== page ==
3.  SAT Vocabulary Novels.  In recent years, several authors and companies have put together novels that incorporate lots of words that you will find on the SAT and PSAT.  They fall into two categories:  (A) novels written in a teenage style that imitate popular books like Twilight and (B) older novels that happen to have lots of SAT vocab, like Frankenstein.  Please go here for an up-to-date list of these sorts of books:


4.  Audio Books.  If you are someone who is in the car quite a bit or does a sport like cross country or swimming, you may want to find an audio book you can put on your MP3 player and learn vocabulary as you do whatever you’re doing.  Some suggestions for audio books:


5.  Take Greek, Latin or any European Foreign Language.   The English language uses word roots from a variety of places.  If you take Greek or Latin, you will be able to recognize the roots of words in difficult English vocabulary, aiding your memorization.  Taking any foreign language that contributes word roots to English can only help your quest to improve your English vocabulary. 


6.  Free Vocabulary Learning System.  You can use my SAT Vocabulary Flashcard App whenever you would like.  It has 1000 SAT/PSAT words, word root hints, usage of the words in sentences and most likely definitions:


No matter how you learn the vocabulary, embed it into your memory by using it over and over again in your daily conversations and your writing. 

I hope you found this helpful – if so, please share it with your friends.  Thanks, Brian Stewart

Order of Difficulty of the Questions on the SAT and PSAT

ACT and SAT Test Prep, PSAT, SAT Math, SAT Prep, SAT Reading, SAT Writing
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There is a definite order of difficulty with which the questions on the SAT and PSAT appear.  By knowing the order of difficulty of the questions, you will know when you should watch out for careless mistakes and when you should be sure to allow more time to contemplate the question.  You will also realize when it might make sense to skip a question due to time considerations, since all questions are worth the same number of points.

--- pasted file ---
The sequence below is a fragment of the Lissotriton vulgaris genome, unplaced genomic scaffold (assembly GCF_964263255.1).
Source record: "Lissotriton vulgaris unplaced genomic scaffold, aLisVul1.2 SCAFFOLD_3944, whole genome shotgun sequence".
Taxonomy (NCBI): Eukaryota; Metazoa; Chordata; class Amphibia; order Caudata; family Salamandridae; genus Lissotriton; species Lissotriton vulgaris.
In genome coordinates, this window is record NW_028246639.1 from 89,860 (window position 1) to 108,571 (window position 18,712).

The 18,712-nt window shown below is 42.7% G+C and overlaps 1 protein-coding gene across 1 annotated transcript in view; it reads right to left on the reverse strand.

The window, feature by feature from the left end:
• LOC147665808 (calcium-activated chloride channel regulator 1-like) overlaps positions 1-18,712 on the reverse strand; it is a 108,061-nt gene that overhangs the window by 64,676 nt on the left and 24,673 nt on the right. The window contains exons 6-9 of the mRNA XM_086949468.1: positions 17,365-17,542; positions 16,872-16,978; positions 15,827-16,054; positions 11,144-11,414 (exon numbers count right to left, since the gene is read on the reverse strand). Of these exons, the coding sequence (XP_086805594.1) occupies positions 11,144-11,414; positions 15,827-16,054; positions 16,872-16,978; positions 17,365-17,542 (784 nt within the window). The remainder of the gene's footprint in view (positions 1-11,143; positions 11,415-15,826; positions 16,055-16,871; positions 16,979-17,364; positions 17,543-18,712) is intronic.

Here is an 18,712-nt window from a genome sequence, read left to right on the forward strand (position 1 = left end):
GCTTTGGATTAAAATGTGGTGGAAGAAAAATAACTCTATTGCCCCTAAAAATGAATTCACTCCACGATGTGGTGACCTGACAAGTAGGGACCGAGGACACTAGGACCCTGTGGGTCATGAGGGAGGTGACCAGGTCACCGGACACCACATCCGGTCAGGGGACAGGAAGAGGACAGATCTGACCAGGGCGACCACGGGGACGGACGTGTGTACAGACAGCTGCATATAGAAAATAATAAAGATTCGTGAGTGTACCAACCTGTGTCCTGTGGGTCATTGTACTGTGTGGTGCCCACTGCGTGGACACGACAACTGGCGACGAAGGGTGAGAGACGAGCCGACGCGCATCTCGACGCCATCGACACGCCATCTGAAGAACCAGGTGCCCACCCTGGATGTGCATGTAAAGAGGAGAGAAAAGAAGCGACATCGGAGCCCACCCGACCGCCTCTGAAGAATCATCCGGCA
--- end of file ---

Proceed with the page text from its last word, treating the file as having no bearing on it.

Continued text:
The general rule for question difficulty on the SAT and PSAT is as follows:  When you have a different type of question that does NOT involve paragraphs, the questions begin over in order of difficulty.  In other words, the reading & the paragraph improvement writing questions have a random order of difficulty while the math, vocab, the writing sentence error and the writing improving sentences questions do go in order of difficulty. 

Here is a more explicit presentation of the order of difficulty of the different types of questions on the sections of the SAT:

SAT Critical Reading Section:

  • Vocabulary Sentence Completion Questions – Go from Easy to Hard
  • Reading Passage Questions– Random Order of Difficulty
    • Most students find the difficulty of the SAT Reading Passages to go in this order from most difficult to least difficult:  1. Passage 1 & Passage 2; 2. Fiction 3. Non-Fiction. 

SAT Math Section:

  • Multiple Choice Math Questions – Go from Easy to Hard
  • Math Fill-in Questions– Go from Easy to Hard
    • When you do the math section with the fill-ins, the first 8 questions are multiple choice, and they go easy to hard.  When you start on the fill-ins, they begin over again going from easy to hard. 

SAT Writing Section:

  • Improving Sentences Questions – Go from Easy to Hard
  • Identifying Sentence Error Questions – Go from Easy to Hard
  • Improving Paragraph Questions – Random Order of Difficulty
  • Since there is only one Essay question, no need to worry about its order of difficulty!

I hope you have found this summary helpful.  If so, I would invite you to share it with your friends.  Thanks, Brian Stewart